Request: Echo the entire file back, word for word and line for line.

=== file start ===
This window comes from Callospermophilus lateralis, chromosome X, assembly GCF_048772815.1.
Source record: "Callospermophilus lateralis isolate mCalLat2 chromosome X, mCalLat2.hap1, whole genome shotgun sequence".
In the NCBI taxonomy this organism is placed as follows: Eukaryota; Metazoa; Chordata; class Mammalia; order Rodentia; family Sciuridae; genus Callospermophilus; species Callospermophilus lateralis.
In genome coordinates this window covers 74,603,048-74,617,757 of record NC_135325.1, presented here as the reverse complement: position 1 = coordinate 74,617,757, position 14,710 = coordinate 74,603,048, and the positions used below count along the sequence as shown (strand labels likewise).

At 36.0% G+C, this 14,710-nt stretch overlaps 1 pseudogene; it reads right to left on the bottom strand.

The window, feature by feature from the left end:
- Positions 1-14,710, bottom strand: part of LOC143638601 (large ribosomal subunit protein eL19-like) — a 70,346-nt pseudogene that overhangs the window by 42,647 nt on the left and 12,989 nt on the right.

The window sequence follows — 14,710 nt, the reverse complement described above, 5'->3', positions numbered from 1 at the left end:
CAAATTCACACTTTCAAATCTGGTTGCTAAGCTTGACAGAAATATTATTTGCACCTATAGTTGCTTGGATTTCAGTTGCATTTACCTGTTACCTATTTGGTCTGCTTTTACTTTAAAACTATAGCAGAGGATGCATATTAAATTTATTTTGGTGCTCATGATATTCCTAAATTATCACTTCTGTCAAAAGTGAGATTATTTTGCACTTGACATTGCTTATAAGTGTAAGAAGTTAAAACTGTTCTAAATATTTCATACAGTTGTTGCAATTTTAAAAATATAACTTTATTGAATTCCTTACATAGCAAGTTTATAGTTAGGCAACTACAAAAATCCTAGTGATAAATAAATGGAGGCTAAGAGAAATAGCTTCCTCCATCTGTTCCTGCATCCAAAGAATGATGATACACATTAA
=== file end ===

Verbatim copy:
This window comes from Callospermophilus lateralis, chromosome X, assembly GCF_048772815.1.
Source record: "Callospermophilus lateralis isolate mCalLat2 chromosome X, mCalLat2.hap1, whole genome shotgun sequence".
In the NCBI taxonomy this organism is placed as follows: Eukaryota; Metazoa; Chordata; class Mammalia; order Rodentia; family Sciuridae; genus Callospermophilus; species Callospermophilus lateralis.
In genome coordinates this window covers 74,603,048-74,617,757 of record NC_135325.1, presented here as the reverse complement: position 1 = coordinate 74,617,757, position 14,710 = coordinate 74,603,048, and the positions used below count along the sequence as shown (strand labels likewise).

At 36.0% G+C, this 14,710-nt stretch overlaps 1 pseudogene; it reads right to left on the bottom strand.

The window, feature by feature from the left end:
- Positions 1-14,710, bottom strand: part of LOC143638601 (large ribosomal subunit protein eL19-like) — a 70,346-nt pseudogene that overhangs the window by 42,647 nt on the left and 12,989 nt on the right.

The window sequence follows — 14,710 nt, the reverse complement described above, 5'->3', positions numbered from 1 at the left end:
CAAATTCACACTTTCAAATCTGGTTGCTAAGCTTGACAGAAATATTATTTGCACCTATAGTTGCTTGGATTTCAGTTGCATTTACCTGTTACCTATTTGGTCTGCTTTTACTTTAAAACTATAGCAGAGGATGCATATTAAATTTATTTTGGTGCTCATGATATTCCTAAATTATCACTTCTGTCAAAAGTGAGATTATTTTGCACTTGACATTGCTTATAAGTGTAAGAAGTTAAAACTGTTCTAAATATTTCATACAGTTGTTGCAATTTTAAAAATATAACTTTATTGAATTCCTTACATAGCAAGTTTATAGTTAGGCAACTACAAAAATCCTAGTGATAAATAAATGGAGGCTAAGAGAAATAGCTTCCTCCATCTGTTCCTGCATCCAAAGAATGATGATACACATTAA